New Scams Threaten Investor Nest Eggs


New types of scams are posing threats to investor well-being. The North American Securities Administrators Association (NASAA), a group of state securities regulators) has identified four new types of fraud to go along with the 6 persistent fraud threats that round out their Top Ten Threats to Investors.

At the top of the list of new threats are crowd funding and internet offers. The 2012 Jobs Act relaxes rules that would otherwise require disclosures about the risks and backgrounds of the promoters on the dubious hope that making it easier for start-ups to raise money from investors will result in more jobs. By definition, start-up companies are riskier than average since they have no track record. Despite the fact that regulations permitting crowd funding have yet to be written, 1,600 to 1,700 new Internet domain names relating to crowd funding have appeared.

Second on NASAA’s list of new threats is investment advisers. The Madoff ponzi scheme was operated by a trusted investment adviser and advisory firm. Investors should never, ever allow an investment adviser or advisory firm (or one of their affiliates) to have actual custody of their funds. Rather, those funds should be held in accounts at an independent and financially sound financial institution. NASAA notes that many of advisory firms do not have adequate compliance and examination procedures in place.

Third on NASAA’s list of new threats is self-directed IRAs. Scam artist use them to make their fraudulent schemes seem legitimate. Scam artists also like self-directed IRAs because they allow the non-conventional investments they favor, such as such as nontraded REITs, tenant-in-common deals, and private (Reg D) investments). As John Waggoner of USA Today wrote in his recent column on the subject: “A scam artist can create a phony business for a self-directed IRA and bleed the account dry” (“New Scams threaten investors”).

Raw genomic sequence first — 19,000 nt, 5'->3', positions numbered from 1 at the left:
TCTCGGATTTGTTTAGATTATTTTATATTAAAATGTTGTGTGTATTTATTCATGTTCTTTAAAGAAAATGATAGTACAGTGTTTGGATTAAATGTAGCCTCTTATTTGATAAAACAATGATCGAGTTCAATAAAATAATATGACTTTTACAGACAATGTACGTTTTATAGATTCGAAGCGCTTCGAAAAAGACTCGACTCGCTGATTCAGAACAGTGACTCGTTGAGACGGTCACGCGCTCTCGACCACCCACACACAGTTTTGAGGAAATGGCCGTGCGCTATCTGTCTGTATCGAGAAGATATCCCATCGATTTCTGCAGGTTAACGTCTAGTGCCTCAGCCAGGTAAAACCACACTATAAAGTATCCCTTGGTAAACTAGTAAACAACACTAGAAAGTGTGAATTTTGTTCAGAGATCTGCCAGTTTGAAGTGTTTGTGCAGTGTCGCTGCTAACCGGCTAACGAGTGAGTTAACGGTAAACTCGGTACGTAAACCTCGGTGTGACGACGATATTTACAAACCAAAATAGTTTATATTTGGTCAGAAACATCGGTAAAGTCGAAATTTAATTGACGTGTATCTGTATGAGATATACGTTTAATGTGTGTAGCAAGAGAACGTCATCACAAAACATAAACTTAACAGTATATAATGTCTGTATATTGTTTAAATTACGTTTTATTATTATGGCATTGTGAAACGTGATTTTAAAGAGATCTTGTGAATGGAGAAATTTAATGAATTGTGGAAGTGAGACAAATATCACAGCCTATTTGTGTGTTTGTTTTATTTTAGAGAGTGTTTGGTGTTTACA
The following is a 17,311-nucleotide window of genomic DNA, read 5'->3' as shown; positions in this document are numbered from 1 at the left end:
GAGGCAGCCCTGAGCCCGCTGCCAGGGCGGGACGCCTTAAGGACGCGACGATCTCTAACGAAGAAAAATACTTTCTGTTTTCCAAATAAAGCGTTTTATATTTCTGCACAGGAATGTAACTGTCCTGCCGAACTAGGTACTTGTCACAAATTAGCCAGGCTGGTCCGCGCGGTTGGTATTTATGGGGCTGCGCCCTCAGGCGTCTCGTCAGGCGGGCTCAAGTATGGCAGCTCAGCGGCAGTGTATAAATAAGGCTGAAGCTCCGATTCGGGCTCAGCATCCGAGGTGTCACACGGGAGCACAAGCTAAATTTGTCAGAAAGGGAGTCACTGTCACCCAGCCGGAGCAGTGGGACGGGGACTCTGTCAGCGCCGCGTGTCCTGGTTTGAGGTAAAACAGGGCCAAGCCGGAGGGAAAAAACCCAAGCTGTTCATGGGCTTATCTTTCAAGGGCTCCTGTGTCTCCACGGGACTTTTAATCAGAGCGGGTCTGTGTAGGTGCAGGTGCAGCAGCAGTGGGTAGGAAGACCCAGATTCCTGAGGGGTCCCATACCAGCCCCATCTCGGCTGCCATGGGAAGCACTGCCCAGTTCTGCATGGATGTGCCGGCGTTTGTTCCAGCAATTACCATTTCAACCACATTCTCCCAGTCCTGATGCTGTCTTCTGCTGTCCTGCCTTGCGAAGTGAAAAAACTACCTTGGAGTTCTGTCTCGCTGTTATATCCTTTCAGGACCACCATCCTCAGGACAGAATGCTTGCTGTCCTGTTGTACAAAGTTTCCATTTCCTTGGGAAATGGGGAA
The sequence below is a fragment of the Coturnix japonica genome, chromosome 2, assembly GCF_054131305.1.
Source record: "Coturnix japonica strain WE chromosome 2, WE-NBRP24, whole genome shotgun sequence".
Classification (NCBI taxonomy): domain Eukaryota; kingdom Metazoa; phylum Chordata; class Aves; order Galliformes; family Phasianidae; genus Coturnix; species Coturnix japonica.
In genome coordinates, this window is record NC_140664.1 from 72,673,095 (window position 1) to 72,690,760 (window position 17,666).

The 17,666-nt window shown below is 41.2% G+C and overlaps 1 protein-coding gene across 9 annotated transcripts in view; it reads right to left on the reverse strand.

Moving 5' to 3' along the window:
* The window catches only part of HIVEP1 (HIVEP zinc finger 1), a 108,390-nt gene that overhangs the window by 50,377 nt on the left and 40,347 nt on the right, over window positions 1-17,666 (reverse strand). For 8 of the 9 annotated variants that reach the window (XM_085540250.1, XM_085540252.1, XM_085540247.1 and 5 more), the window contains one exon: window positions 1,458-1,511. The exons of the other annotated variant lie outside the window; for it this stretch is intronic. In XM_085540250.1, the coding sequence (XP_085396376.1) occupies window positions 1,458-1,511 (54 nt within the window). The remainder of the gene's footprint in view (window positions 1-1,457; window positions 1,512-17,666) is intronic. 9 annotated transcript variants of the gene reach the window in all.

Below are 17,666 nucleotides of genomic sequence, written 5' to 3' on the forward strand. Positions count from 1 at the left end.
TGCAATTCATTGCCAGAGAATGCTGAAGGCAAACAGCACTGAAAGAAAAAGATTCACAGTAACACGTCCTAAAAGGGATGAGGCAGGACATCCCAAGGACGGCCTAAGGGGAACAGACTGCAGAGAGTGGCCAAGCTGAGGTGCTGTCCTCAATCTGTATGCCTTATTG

Fourth on NASAA’s list of new threats is “EB-5 investment-for-visa scams.” EB-5 refers to a US immigration program tied to job creation ? a positive buzz word these days. Scammers falsely claim that an investment in their venture will be profitable and safe due to foreign investors, who may put at least $500,000 into a new business, and get a U.S. visa under the 20-year-old Immigrant Investor Program. NASAA says these investments often fail, and some are simply fraudulent.

Meanwhile, the usual suspects are flourishing as well. They include gold and precious metals, oil and gas drilling programs, promissory notes, private (Reg D) offerings, and recommendations by insurance salesmen to liquidate traditional stock and bond investments to buy variable insurance products, such as variable annuities.

Low interest rates and stock market volatility continue to drive some investors toward risky alternative investments. “Those with worst intentions love to take advantage of headlines and popular ideas that stocks and Wall Street are not to be trusted,” Matt Kitzy, head of NASAA’s enforcement section, was quoted as saying.

NASAA’s Top Ten List of threats to investors can be viewed at

Page Perry is an Atlanta-based law firm with over 170 years of collective experience maintaining integrity in the investment markets and protecting investor rights.